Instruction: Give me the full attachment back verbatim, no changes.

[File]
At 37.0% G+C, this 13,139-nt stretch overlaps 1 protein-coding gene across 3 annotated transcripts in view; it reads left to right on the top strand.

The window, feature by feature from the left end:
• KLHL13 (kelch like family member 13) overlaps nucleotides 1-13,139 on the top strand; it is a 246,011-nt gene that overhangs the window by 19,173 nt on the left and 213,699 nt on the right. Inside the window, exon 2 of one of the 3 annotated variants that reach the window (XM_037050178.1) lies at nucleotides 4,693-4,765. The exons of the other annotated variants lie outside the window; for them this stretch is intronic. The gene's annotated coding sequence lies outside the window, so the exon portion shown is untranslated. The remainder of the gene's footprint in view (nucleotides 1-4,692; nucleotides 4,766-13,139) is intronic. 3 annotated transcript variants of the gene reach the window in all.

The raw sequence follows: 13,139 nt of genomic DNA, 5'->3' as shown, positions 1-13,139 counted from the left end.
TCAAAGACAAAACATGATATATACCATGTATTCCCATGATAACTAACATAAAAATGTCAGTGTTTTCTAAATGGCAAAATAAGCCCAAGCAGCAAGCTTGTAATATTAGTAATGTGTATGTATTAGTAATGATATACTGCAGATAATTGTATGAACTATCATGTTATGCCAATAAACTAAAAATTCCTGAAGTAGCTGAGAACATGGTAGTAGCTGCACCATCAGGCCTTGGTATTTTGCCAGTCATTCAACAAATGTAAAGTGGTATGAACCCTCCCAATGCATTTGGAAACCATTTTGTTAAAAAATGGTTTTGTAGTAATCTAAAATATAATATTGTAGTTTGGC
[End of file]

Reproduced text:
At 37.0% G+C, this 13,139-nt stretch overlaps 1 protein-coding gene across 3 annotated transcripts in view; it reads left to right on the top strand.

The window, feature by feature from the left end:
• KLHL13 (kelch like family member 13) overlaps nucleotides 1-13,139 on the top strand; it is a 246,011-nt gene that overhangs the window by 19,173 nt on the left and 213,699 nt on the right. Inside the window, exon 2 of one of the 3 annotated variants that reach the window (XM_037050178.1) lies at nucleotides 4,693-4,765. The exons of the other annotated variants lie outside the window; for them this stretch is intronic. The gene's annotated coding sequence lies outside the window, so the exon portion shown is untranslated. The remainder of the gene's footprint in view (nucleotides 1-4,692; nucleotides 4,766-13,139) is intronic. 3 annotated transcript variants of the gene reach the window in all.

The raw sequence follows: 13,139 nt of genomic DNA, 5'->3' as shown, positions 1-13,139 counted from the left end.
TCAAAGACAAAACATGATATATACCATGTATTCCCATGATAACTAACATAAAAATGTCAGTGTTTTCTAAATGGCAAAATAAGCCCAAGCAGCAAGCTTGTAATATTAGTAATGTGTATGTATTAGTAATGATATACTGCAGATAATTGTATGAACTATCATGTTATGCCAATAAACTAAAAATTCCTGAAGTAGCTGAGAACATGGTAGTAGCTGCACCATCAGGCCTTGGTATTTTGCCAGTCATTCAACAAATGTAAAGTGGTATGAACCCTCCCAATGCATTTGGAAACCATTTTGTTAAAAAATGGTTTTGTAGTAATCTAAAATATAATATTGTAGTTTGGC